More than 1.1 million people, or 22 per cent of the population, reported having experienced at least one long-lasting condition or difficulty with their health in the census, according to the Central Statistics Office (CSO).
A census profile on disability, health and carers, published by the CSO on Thursday, showed that Wexford, at 24 per cent, was the county where the highest proportion of people reported having a long lasting health problem or difficulty.
In Fingal, 19 per cent of the population had a long-lasting condition or difficulty, the lowest proportion in the country.
Overall, more females (578,350) than males (531,207) experienced a long-lasting condition or difficulty, the CSO found.
The percentage of people reporting their general health status as very good decreased from 59 per cent in Census 2016 to 53 per cent in Census 2022, while the percentage of those reporting their general health status as good increased to 30 per cent last year from 28 per cent in 2016.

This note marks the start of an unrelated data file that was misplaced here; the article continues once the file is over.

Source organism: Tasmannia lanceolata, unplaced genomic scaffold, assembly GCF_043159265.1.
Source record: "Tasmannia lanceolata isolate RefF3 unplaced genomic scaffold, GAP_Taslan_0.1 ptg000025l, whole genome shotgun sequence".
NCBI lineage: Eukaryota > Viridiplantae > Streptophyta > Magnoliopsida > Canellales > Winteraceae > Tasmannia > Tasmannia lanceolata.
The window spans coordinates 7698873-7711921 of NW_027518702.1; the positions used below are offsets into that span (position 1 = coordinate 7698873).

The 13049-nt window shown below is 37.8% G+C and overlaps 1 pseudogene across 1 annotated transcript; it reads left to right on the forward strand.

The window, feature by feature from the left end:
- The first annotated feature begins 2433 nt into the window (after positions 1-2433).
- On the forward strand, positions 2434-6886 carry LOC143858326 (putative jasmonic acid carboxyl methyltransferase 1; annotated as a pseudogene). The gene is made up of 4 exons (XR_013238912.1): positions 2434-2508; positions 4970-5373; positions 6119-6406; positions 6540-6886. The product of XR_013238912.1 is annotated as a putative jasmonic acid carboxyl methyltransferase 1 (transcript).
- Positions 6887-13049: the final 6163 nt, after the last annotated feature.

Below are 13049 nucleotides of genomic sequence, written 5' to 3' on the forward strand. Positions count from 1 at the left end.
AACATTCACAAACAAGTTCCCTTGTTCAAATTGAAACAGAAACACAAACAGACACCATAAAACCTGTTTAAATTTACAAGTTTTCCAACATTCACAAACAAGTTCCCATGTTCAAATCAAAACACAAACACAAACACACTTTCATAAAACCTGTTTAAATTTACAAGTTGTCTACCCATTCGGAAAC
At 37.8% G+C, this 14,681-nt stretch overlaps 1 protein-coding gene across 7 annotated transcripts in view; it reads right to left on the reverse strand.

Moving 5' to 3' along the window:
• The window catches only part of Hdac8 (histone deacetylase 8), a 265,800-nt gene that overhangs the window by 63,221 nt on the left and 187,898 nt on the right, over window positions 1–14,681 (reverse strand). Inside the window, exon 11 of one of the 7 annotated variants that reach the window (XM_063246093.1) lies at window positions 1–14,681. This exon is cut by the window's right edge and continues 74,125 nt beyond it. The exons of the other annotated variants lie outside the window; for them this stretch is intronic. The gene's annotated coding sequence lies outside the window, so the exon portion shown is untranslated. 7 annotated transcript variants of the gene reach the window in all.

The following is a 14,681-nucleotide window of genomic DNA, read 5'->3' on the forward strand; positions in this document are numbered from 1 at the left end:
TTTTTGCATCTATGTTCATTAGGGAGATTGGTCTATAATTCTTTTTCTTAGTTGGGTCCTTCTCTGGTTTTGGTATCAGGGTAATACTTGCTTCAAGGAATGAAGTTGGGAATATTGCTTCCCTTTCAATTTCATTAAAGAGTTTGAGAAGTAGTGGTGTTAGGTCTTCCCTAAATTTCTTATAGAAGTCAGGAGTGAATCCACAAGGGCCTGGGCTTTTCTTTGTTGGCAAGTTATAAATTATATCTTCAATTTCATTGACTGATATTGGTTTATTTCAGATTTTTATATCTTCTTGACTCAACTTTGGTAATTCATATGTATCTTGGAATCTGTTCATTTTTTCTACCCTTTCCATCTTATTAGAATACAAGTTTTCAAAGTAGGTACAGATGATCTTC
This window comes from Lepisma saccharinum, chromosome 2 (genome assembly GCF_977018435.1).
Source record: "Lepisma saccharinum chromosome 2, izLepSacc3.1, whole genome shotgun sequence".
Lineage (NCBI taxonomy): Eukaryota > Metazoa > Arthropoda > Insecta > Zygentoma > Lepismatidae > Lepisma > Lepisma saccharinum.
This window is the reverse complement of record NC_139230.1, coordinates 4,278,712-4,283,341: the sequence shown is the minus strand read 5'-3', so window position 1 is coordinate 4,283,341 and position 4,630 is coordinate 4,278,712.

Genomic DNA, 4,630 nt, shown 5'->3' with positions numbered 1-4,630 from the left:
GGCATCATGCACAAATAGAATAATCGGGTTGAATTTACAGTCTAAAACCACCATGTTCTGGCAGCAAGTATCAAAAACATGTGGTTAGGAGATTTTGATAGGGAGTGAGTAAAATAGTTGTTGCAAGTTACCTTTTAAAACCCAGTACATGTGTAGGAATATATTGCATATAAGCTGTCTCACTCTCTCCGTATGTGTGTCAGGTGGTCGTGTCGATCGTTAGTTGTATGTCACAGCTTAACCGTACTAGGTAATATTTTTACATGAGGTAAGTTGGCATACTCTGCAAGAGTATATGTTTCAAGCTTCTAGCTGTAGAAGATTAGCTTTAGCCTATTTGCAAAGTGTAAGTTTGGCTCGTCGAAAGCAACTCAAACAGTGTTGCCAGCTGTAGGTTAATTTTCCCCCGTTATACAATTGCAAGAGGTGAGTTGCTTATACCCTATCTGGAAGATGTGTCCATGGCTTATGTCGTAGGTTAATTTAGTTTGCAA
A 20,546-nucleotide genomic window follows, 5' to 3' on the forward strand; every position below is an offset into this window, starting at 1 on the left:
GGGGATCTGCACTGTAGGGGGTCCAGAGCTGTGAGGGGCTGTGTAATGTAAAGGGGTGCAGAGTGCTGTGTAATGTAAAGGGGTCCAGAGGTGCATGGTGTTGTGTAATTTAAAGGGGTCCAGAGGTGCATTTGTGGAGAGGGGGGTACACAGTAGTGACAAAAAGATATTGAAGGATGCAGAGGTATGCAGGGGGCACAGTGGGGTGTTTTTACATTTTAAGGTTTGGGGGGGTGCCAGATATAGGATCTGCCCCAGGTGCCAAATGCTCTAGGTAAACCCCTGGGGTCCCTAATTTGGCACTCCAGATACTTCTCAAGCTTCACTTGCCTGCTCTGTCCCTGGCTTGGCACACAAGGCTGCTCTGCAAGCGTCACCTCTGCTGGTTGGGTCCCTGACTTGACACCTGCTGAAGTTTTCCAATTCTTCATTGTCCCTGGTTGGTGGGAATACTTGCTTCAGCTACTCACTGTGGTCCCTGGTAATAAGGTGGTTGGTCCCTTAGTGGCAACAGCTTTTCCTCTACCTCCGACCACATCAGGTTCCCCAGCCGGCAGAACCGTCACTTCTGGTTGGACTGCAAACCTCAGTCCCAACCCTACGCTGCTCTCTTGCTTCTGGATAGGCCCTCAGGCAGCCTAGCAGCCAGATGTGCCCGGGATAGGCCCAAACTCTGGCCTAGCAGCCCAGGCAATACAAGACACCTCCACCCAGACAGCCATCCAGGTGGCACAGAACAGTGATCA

The percentage of people experiencing these conditions or difficulties was lower among young children (0 to 4 years) at 4 per cent, and young adults (15 to 19 years) at 17 per cent. From age 50 onwards, this rate began to rise, and increased more rapidly from age 75.
More than 346,000 people, or 34 per cent of the population, aged 15 and over who experienced a long-lasting condition or difficulty were still working.
In towns with a population of more than 1,500 people, the highest rate (91 per cent) of people who reported good or very good health was in Watergrasshill in Cork.
Among professional workers, 72 per cent reported very good health compared with 41 per cent of “unskilled” workers, the CSO found.
Almost 450,000 people, or 9 per cent of the population, smoked daily while just over 226,400 people (4 per cent) smoked occasionally.
In its section on carers, the CSO publication found that there were almost 300,000 people providing regular unpaid care, 6 per cent of the population.
The number of people providing regular unpaid care increased by 53 per cent, up from 195,263 in 2016 to 299,128 in 2022.
A greater proportion of unpaid care was provided by females (61 per cent) compared with males (39 per cent).